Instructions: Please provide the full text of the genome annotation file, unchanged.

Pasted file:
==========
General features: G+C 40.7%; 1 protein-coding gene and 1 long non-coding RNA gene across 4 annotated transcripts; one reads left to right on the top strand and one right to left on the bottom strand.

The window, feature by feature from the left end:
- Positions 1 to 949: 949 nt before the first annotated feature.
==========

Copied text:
General features: G+C 40.7%; 1 protein-coding gene and 1 long non-coding RNA gene across 4 annotated transcripts; one reads left to right on the top strand and one right to left on the bottom strand.

The window, feature by feature from the left end:
- Positions 1 to 949: 949 nt before the first annotated feature.